They went forth, Mentor and Telemachus, at the appointed time, to dare the perils of the railroad and the snares of the city. Mrs. Hopkins was firm up to near the last moment, when a little quiver in her voice set her eyes off, and her face broke up all at once, so that she had to hide it behind her handkerchief. Susan Posey showed the truthfulness of her character in her words to Gifted at parting. "Farewell,” she said, "and think of me sometimes while absent. My heart is another's, but my friendship, Gifted - my friendship-"

Both were deeply affected. He took her hand and would have raised it to his lips; but she did not forget herself, and gently withdrew it, exclaiming, "O Gifted!" this time with a tone of tender reproach which made him feel like a profligate. He tore himself away, and when at a safe distance flung her a kiss, which she rewarded with a tearful smile.

Master Byles Gridley must have had some good dividends from some of his property of late. There is no other way of accounting for the handsome style in which he did things on their

arrival in the city. He went to a tailor's and ordered a new suit to be sent home as soon as possible, for he knew his wardrobe was a little rusty. He looked Gifted over from head to foot, and suggested such improvements as would recommend him to the fastidious eyes of the selecter sort of people, and put him in his own tailor's hands, at the same time saying that all bills were to be sent to him, B. Gridley, Esq., parlor No. 6, at the Planet House. Thus it came to pass that in three days from their arrival they were both in an eminently presentable condition. In the mean time the prudent Mr. Gridley had been keeping the young man busy, and amusing himself by showing him such of the sights of the city and its suburbs as he thought would combine instruction with entertainment.

When they were both properly equipped and ready for the best company, Mr. Gridley said to the young poet, who had found it very hard to contain his impatience, that they would now call together on the publisher to whom he wished to introduce him, and they set out accordingly.

"My name is Gridley," he said with modest gravity, as he entered the publisher's private room. "I have a note of introduction here from one of your authors, as I think he called himself, -a very popular writer for whom you publish."

The publisher rose and came forward in the most cordial and respectful manner. "Mr. Gridley? - Professor Byles Gridley, author of Thoughts on the Universe'?"


The brave-hearted old man colored as if he had been a young girl. His dead book rose before him like an apparition. He groped in modest confusion for an answer. "A child I buried long ago, my dear sir," he said. "Its title-page was its tombstone. I have brought this young friend with me, this is Mr. Gifted Hopkins of Oxbow Village, who wishes to converse with you about-"


"Let me look at your manuscript, if you please, Mr. Popkins," said the publisher, interrupting in his turn.

"Hopkins, if you please, sir," Gifted suggested mildly, proceeding to extract the manuscript, which had got wedged into his pocket, and seemed to be holding on with all its might. He was wondering all the time over the extraordinary clairvoyance of the publisher, who had looked through so many thick folds, broadcloth, lining, brown paper, and seen his poems lying hidden in his breast-pocket. The idea that a young person coming on such an errand should have to explain his intentions would have seemed very odd to the publisher. He knew the look which belongs to this class of enthusiasts just as a horsedealer knows the look of a green purchaser with the equine fever raging in his veins. If a young author had come to him with a scrap of manuscript hidden in his boots, like Major André's papers, the publisher would have taken one glance at him and said, "Out with it!"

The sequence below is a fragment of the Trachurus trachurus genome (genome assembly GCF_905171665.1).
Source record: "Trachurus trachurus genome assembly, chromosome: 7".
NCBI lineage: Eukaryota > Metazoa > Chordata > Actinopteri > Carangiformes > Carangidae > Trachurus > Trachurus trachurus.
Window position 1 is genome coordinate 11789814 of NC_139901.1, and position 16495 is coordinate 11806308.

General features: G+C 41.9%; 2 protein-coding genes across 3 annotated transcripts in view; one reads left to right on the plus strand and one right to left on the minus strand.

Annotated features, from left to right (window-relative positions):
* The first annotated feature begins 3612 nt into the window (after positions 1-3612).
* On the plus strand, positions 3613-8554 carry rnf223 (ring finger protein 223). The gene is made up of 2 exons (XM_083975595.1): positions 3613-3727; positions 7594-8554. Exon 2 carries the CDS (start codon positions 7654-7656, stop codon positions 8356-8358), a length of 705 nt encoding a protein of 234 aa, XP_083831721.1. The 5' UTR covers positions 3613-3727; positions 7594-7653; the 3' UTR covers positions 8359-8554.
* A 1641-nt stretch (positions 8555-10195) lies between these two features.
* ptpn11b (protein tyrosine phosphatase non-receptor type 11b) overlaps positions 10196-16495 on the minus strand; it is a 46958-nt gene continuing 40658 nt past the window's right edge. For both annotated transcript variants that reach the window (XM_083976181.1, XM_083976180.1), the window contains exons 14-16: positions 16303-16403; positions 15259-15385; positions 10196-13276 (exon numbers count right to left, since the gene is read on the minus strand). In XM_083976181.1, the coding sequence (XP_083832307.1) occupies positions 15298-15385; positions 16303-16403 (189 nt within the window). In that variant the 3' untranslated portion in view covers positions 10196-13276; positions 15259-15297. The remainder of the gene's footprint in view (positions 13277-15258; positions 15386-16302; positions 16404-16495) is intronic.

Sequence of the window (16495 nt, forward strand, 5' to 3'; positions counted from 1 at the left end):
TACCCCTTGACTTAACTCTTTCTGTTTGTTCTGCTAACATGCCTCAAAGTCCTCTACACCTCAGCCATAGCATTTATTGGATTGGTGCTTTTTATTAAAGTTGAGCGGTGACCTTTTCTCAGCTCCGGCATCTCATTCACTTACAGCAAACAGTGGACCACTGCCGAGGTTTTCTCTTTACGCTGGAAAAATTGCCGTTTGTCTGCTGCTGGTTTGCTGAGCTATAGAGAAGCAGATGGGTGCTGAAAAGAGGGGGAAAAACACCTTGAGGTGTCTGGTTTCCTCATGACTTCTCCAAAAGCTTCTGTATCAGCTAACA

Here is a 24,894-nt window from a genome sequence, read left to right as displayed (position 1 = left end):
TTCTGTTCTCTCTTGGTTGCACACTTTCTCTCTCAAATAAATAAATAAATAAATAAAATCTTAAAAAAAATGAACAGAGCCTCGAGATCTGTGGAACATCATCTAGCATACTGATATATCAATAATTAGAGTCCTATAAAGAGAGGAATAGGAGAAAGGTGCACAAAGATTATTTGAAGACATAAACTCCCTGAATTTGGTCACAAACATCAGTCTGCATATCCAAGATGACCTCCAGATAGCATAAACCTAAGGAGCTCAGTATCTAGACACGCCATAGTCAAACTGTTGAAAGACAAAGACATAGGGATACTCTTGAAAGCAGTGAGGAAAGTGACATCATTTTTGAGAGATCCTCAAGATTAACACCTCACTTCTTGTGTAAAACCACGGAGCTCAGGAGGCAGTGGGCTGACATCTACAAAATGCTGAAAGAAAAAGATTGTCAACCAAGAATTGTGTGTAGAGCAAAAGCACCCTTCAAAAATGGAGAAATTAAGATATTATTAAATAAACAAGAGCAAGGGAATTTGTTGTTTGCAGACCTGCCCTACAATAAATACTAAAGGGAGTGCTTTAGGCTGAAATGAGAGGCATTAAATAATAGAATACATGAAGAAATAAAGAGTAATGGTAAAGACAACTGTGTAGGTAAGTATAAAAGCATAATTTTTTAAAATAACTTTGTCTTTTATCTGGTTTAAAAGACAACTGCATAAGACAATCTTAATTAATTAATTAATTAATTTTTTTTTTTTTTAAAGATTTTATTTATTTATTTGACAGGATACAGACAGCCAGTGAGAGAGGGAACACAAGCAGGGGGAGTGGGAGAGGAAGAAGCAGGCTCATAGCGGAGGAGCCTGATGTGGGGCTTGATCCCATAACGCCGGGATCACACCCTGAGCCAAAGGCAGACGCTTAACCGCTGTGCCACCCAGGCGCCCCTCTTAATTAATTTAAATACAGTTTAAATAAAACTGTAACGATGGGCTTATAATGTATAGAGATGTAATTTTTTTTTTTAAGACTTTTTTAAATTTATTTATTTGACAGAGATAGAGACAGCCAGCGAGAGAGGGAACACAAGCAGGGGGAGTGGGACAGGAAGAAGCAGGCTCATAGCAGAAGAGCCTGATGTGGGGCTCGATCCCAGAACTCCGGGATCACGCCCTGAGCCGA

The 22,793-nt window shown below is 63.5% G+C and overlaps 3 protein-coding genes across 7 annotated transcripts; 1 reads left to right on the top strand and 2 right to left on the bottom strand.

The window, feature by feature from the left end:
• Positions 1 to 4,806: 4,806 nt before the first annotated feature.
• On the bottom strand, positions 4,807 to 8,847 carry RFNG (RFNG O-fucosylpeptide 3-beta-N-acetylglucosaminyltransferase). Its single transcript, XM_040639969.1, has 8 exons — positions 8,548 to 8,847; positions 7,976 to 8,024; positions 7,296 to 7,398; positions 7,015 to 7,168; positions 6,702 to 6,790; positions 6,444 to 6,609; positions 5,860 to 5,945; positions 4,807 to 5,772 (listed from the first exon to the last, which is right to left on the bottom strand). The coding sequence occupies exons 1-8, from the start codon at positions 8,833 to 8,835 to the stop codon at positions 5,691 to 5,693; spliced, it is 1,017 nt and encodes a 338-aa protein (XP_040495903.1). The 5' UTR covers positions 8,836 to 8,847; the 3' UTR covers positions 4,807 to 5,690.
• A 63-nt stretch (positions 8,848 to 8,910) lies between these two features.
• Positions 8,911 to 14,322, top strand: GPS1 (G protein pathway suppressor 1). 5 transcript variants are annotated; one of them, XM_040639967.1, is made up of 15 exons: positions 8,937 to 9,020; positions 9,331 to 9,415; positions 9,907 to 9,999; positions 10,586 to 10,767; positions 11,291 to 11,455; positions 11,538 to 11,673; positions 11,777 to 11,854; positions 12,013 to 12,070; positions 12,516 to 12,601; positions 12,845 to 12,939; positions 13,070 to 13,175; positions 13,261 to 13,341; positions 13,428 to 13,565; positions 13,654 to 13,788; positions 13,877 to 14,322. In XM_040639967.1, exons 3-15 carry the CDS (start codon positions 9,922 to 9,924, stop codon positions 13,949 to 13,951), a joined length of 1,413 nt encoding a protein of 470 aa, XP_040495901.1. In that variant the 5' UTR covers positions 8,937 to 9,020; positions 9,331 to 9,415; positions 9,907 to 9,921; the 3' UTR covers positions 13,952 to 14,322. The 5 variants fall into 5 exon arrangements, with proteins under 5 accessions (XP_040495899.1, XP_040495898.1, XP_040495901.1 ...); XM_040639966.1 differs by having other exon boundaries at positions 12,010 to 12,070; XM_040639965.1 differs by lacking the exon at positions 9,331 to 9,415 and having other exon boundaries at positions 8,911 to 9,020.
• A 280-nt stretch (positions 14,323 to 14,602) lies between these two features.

While he was battling for the refractory scroll with his pocket, which turned half wrong side out, and acted as things always do when people are nervous and in a hurry, the publisher directed his conversation again to Master Byles Gridley.

"A remarkable book, that of yours, Mr. Gridley, would have a great run if it were well handled. Came out twenty years too soon, — that was the trouble. One of our leading scholars was speaking of it to me the other day. We must have a new edition,' he said; 'people are just ripe for that book.' Did you ever think of that? Change the form of it a little, and give it a new title, and it will be a popular book. Five thousand or more, very likely."

Mr. Gridley felt as if he had been rapidly struck on the forehead with a dozen distinct blows from a hammer not quite big enough to stun him. He sat still without saying a word. He "I have come, sir- "the young poet had forgotten for the moment all about began, interrupting him. poor Gifted Hopkins, who had got out

his manuscript at last, and was calming the disturbed corners of it. Coming to himself a little, he took a large and beautiful silk handkerchief, one of his new purchases, from his pocket, and applied it to his face, for the weather seemed to have grown very warm all at once. Then he remembered the errand on which he had come, and thought of this youth, who had got to receive his first hard lesson in life, and whom he had brought to this kind man that it should be gently administered.

"You surprise me," he said, "you surprise me. Dead and buried. Dead and buried. I had sometimes thought that at some future period, after I was gone, it might - but I hardly know what to say about your suggestions. But here is my young friend, Mr. Hopkins, who would like to talk with you, and I will leave him in your hands. I am at the Planet House, if you should care to call upon me. Good morning. Mr. Hopkins will explain everything to you more at his ease, without me, I am confident."

Master Gridley could not quite make up his mind to stay through the interview between the young poet and the publisher. The flush of hope was bright in Gifted's eye and cheek, and the good man knew that young hearts are apt to be over-sanguine, and that one who enters a shower-bath often feels very differently from the same person when he has pulled the string.

"I have brought you my Poems in the original autographs, sir," said Mr. Gifted Hopkins.